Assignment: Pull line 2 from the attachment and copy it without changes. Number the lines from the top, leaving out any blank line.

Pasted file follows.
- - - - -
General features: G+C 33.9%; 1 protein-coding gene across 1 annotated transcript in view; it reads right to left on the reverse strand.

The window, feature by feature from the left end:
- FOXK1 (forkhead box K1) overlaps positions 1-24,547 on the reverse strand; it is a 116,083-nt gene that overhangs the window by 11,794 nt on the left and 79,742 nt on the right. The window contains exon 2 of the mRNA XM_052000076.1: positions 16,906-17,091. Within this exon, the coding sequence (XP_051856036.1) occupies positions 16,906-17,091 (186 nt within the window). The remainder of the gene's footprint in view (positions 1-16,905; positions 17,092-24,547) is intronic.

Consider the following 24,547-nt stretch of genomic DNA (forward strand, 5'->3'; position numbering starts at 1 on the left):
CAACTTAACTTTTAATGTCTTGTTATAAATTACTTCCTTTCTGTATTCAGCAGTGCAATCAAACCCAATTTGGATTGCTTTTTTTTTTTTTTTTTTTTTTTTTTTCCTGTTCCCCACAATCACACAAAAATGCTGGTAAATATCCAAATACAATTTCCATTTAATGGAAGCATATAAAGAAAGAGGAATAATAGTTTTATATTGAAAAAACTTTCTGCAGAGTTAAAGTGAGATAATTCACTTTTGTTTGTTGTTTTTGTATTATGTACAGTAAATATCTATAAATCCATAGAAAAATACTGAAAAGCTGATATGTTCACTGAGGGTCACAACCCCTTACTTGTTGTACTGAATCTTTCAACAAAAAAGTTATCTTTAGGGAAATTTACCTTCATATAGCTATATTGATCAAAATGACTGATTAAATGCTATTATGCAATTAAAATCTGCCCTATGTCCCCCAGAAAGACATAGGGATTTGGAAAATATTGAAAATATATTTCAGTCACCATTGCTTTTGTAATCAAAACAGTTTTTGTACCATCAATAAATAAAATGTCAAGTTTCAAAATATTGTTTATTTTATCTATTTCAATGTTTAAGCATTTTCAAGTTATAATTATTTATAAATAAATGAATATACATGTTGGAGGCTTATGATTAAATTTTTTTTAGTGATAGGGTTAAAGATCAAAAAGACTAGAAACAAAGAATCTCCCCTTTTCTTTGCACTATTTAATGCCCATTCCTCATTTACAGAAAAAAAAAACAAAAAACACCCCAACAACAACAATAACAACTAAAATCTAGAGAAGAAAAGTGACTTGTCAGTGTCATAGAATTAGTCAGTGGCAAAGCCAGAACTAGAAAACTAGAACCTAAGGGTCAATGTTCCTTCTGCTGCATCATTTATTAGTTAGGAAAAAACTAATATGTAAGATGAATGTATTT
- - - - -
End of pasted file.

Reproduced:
The window, feature by feature from the left end: